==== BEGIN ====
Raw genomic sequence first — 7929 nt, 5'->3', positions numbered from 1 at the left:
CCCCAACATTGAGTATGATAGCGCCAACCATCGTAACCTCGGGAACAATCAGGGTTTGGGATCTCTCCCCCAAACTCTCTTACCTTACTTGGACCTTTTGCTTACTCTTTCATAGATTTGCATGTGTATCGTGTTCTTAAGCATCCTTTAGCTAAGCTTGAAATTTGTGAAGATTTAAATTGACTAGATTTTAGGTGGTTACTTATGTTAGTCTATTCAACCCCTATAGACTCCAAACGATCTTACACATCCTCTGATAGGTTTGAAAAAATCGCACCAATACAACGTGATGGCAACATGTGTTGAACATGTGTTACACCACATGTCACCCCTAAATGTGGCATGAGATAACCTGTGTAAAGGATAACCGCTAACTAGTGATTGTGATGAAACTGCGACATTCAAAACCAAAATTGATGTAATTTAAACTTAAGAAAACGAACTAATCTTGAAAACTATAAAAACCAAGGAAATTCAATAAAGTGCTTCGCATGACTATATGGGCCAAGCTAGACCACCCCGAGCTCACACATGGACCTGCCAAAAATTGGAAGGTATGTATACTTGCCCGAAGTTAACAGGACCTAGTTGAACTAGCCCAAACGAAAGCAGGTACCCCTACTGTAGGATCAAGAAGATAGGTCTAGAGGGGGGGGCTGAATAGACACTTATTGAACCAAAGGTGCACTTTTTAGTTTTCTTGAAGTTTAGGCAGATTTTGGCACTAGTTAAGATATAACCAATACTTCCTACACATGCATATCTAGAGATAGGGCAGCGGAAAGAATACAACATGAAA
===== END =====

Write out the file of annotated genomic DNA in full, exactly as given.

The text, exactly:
Raw genomic sequence first — 7929 nt, 5'->3', positions numbered from 1 at the left:
CCCCAACATTGAGTATGATAGCGCCAACCATCGTAACCTCGGGAACAATCAGGGTTTGGGATCTCTCCCCCAAACTCTCTTACCTTACTTGGACCTTTTGCTTACTCTTTCATAGATTTGCATGTGTATCGTGTTCTTAAGCATCCTTTAGCTAAGCTTGAAATTTGTGAAGATTTAAATTGACTAGATTTTAGGTGGTTACTTATGTTAGTCTATTCAACCCCTATAGACTCCAAACGATCTTACACATCCTCTGATAGGTTTGAAAAAATCGCACCAATACAACGTGATGGCAACATGTGTTGAACATGTGTTACACCACATGTCACCCCTAAATGTGGCATGAGATAACCTGTGTAAAGGATAACCGCTAACTAGTGATTGTGATGAAACTGCGACATTCAAAACCAAAATTGATGTAATTTAAACTTAAGAAAACGAACTAATCTTGAAAACTATAAAAACCAAGGAAATTCAATAAAGTGCTTCGCATGACTATATGGGCCAAGCTAGACCACCCCGAGCTCACACATGGACCTGCCAAAAATTGGAAGGTATGTATACTTGCCCGAAGTTAACAGGACCTAGTTGAACTAGCCCAAACGAAAGCAGGTACCCCTACTGTAGGATCAAGAAGATAGGTCTAGAGGGGGGGGCTGAATAGACACTTATTGAACCAAAGGTGCACTTTTTAGTTTTCTTGAAGTTTAGGCAGATTTTGGCACTAGTTAAGATATAACCAATACTTCCTACACATGCATATCTAGAGATAGGGCAGCGGAAAGAATACAACATGAAA